Police helicopter called in car thief chase

Preston- Crown Court.
Preston- Crown Court.
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A drugged-up car thief almost mowed down children and later put himself in intensive care after the second of two police chases ended in a serious smash.

Paul Hartley (25) had taken his mum Katherine Green’s Volkswagen Golf and she, worried he had taken illicit substances, immediately shopped him to officers.

He maintained the children hadn’t had to jump out of the way, he swerved round them.

Prosecutor David Clarke

Burnley Crown Court had earlier been told he nearly rammed a patrol car and the police helicopter had been scrambled and patrols were called out to try to stop him. Then, weeks later, while on bail and living in his Ford Fiesta, he crashed it down an embankment, after losing control and hitting a lamp post.

The defendant, of Higher Tentre, Burnley, had admitted aggravated vehicle taking, dangerous driving and driving while unfit through drugs and had been committed for sentence by magistrates after pleading guilty to burglary, dangerous driving, having no licence, no insurance and failing to stop.

Judge Jonathan Gibson had deferred sentence to see if the defendant was capable of staying out of trouble for six months. The judge said Hartley’s mother, did “exactly the right thing,” in contacting the police, as she was concerned about his state. Mrs Green had since written to the court and he said her letter was a “significant document” in the context of the case.

He had told the defendant: “She has noticed a significant change in you since you were hospitalised as a result of the second accident. She confirms you have accessed support for yourself and you have been taking your medication and getting counselling. She makes an impassioned plea for me to suspend the inevitable prison sentence.”

Hartley appeared at Preston Crown Court for sentencing and Judge Gibson said he had done well during the deferment. The defendant received 14 months in jail, suspended for 18 months, with 18 months’ supervision. He was banned for two years and was ordered to take an extended driving test.

Prosecutor David Clarke had told the earlier hearing that, at 5-20pm, Hartley asked to borrow his mother’s car keys because, he said, he wanted to get a CD from the Golf. She handed them over. Minutes later, the defendant’s girlfriend told her he intended to steal the vehicle. Mrs Green ran out of the house and saw the car speeding off. “She believed he had been taking illegal drugs, that heightened her concerns and she contacted the police immediately.”

Burnley patrols were notified and Hartley was seen swerving dangerously into traffic to get away. He was followed onto Towneley Street, refused to stop, went onto the pavement and drove along the path, causing children to jump out of the way to avoid being hit. He headed towards Brierfield, overtaking cars and causing oncoming vehicles to take evasive action and then drove towards a police vehicle. The force helicopter was scrambled and multiple patrols joined in the pursuit. Hartley crashed in an alley, made off but was detained.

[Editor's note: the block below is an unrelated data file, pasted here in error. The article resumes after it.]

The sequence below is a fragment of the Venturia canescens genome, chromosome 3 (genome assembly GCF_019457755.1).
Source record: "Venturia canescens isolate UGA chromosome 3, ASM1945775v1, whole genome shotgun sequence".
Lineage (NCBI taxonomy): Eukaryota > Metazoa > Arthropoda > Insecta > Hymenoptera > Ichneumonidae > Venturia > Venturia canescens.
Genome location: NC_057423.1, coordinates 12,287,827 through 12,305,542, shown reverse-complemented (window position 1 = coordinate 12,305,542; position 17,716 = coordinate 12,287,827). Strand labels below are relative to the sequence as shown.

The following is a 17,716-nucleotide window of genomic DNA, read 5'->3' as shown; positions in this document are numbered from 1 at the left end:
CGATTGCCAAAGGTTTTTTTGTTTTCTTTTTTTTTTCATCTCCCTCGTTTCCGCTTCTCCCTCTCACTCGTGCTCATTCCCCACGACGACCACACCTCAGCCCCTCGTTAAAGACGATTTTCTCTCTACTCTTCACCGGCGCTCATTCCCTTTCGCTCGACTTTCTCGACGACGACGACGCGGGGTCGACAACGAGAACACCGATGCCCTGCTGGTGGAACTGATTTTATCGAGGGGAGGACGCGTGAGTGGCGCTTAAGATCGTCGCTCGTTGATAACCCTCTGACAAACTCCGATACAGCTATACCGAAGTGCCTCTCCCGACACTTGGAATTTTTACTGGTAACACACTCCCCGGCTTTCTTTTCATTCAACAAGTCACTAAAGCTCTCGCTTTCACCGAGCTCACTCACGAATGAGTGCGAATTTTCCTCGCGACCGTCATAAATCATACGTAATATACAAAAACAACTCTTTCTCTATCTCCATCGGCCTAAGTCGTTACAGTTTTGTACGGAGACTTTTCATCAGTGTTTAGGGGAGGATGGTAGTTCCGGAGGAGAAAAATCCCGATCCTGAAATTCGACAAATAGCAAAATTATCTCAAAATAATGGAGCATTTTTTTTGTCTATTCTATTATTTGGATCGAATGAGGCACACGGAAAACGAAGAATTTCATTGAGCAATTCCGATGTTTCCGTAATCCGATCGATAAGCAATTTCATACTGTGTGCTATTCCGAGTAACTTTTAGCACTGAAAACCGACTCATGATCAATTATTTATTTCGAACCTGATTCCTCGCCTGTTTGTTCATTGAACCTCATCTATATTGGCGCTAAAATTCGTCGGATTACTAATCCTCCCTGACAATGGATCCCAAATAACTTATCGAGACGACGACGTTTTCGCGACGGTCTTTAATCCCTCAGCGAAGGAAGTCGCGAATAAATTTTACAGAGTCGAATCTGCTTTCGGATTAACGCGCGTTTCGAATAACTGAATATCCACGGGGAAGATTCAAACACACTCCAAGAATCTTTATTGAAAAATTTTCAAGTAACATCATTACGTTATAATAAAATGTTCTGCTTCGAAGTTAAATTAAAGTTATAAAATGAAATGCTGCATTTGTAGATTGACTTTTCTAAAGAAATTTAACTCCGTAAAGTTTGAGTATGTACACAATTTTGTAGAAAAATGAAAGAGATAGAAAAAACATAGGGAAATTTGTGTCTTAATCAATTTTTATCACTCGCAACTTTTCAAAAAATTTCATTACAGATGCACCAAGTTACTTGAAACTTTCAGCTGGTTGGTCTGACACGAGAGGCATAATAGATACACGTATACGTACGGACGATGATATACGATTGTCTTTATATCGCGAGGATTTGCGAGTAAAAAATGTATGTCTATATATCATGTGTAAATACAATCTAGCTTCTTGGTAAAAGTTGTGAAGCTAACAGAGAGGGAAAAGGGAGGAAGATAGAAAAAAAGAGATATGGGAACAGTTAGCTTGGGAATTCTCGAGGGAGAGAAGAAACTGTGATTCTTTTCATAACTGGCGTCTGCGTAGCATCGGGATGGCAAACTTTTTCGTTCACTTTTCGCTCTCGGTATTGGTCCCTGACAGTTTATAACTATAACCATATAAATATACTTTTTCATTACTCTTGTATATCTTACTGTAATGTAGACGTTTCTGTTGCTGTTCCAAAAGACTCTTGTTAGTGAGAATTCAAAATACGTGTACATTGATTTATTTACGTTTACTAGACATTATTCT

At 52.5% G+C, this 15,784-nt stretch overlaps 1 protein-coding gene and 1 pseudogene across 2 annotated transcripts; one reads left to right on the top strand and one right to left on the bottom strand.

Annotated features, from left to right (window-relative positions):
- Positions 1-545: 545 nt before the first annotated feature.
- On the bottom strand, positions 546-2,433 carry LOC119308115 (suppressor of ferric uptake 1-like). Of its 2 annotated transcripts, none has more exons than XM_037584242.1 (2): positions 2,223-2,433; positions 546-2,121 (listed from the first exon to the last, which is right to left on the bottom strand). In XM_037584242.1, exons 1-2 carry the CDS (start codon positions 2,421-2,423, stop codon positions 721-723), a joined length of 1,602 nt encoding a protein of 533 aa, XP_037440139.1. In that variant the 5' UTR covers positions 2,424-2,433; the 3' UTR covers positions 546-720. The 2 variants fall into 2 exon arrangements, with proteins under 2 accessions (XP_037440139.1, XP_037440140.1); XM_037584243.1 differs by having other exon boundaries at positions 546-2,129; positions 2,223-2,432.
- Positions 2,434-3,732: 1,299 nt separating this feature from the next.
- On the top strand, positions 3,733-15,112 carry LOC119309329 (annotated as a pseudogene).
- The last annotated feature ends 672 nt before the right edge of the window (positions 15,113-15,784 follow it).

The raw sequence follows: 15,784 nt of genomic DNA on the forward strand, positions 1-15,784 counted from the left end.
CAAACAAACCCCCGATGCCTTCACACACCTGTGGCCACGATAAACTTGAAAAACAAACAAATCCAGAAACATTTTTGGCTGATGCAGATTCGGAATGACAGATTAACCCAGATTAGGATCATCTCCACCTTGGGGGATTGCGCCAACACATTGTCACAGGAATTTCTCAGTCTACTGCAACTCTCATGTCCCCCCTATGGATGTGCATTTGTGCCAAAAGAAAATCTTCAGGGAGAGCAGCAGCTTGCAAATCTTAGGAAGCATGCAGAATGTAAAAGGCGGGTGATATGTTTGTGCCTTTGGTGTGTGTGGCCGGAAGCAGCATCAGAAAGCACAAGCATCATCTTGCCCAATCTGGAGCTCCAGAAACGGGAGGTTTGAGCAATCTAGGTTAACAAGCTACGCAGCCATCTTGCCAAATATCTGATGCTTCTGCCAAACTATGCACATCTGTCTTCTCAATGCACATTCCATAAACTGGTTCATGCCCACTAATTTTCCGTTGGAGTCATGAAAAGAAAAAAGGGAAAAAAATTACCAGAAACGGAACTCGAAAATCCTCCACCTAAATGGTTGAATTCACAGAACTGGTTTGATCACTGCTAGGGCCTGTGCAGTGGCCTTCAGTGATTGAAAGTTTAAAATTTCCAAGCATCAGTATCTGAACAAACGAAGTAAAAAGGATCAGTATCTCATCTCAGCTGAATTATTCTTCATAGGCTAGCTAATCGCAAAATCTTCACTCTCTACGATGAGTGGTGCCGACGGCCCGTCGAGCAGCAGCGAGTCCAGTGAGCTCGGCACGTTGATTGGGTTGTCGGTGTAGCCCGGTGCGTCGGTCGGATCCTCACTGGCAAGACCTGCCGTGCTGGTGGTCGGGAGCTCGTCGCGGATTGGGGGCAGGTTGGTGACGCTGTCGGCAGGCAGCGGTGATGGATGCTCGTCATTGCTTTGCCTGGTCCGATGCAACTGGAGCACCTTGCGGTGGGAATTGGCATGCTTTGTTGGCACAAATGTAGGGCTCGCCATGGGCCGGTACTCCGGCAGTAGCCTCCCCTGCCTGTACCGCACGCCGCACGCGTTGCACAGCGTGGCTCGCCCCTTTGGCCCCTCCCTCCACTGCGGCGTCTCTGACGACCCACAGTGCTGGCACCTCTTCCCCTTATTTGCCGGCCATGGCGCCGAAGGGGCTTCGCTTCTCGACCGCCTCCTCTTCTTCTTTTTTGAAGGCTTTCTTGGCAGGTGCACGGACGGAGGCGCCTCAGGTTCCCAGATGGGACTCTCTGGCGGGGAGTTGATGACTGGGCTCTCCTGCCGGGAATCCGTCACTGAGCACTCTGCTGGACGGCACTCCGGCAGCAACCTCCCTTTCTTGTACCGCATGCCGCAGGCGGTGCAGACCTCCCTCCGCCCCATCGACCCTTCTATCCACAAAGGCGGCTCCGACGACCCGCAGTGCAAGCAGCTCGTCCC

A doctor who examined him believed he was under the influence of drugs and a blood sample was found to contain cannabinoids and traces of amphetamine and diazepam. Hartley was questioned and said he did not believe he was under the influence of drugs, although he had taken valium the day before.

“He maintained the children hadn’t had to jump out of the way, he swerved round them. He said he had driven directly at the officer and on the wrong side of the road on many occasions. He said he had not noticed the police trying to stop him at first, as he was so intent on getting away.”

Mr Clarke said a more short-lived incident took place in November, while Hartley was on bail. At 5-15am, a Ford Fiesta was seen in Barrowford Road, Gisburn, heading at speed towards the M65. A police officer saw the Fiesta coming towards him and did a three point turn, but the vehicle did not stop and continued at speeds of between 63 and 73 mph, in 30 mph zones. Hartley went though a red light, lost control at the next set of lights, hit the kerb, went onto a grass verge, had a “major impact” with a lamp post and continued down a grass embankment and into a wooded area, where the car stopped. Officers found two men in the vehicle. “The driver was fitting and the passenger was completely unresponsive. Other patrols had to use crowbars to gain access to the vehicle. There was a large quantity of perfume and aftershave in a new condition, in wrappers in the back. ”

Inquiries revealed a burglary had been committed at the Village Pharmacy in Gisburn Road, Barrowford. Perfumes and other items had been strewn all over the floor, many had gone and the £500 CCTV unit had been thrown into the river at the back of the shop.

Mr Clarke said the defendant admitted breaking into the pharmacy through a back window. He told officers the vehicle was not stolen and he had bought it several days before.

Kristian Cavanagh (defending) said Hartley was in hospital for some time after the car crash. “He has woken up. It’s also made him aware of the impact driving so dangerously can have. His friend was seriously injured because of the actions of the defendant.”

Mr Cavanagh said Hartley had been sleeping in his car and was not thinking straight, but was now living with his mother, was on a curfew and taking steps to address his offending.

He welcomes a disqualification, as he realises that would keep him away from vehicles. It has taken the crash and for him to appear at the crown court for him to realise how poor his decisions were.

“He’s now avoiding drugs and he’s living a law-abiding life,” said the solicitor.